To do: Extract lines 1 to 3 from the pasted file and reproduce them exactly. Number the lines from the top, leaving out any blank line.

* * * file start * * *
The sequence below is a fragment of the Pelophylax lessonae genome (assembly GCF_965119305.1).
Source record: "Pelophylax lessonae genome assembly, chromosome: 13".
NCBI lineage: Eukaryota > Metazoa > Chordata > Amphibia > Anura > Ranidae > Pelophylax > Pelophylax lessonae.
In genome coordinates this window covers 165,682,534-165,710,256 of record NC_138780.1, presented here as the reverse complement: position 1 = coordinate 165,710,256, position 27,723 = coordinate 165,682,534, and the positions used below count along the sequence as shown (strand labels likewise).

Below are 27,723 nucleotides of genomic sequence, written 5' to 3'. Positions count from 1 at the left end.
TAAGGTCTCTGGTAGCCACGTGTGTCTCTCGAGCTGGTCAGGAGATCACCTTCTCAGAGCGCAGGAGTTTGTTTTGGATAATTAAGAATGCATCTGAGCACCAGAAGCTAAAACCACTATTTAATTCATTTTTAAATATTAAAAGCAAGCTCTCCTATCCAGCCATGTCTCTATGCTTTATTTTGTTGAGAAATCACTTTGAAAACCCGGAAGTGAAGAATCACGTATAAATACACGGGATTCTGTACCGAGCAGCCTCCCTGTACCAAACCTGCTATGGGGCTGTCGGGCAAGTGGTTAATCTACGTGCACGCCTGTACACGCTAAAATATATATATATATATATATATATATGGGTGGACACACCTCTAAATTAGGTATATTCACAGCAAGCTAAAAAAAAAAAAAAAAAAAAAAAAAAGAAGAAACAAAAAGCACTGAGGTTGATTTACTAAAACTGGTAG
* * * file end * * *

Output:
The sequence below is a fragment of the Pelophylax lessonae genome (assembly GCF_965119305.1).
Source record: "Pelophylax lessonae genome assembly, chromosome: 13".
NCBI lineage: Eukaryota > Metazoa > Chordata > Amphibia > Anura > Ranidae > Pelophylax > Pelophylax lessonae.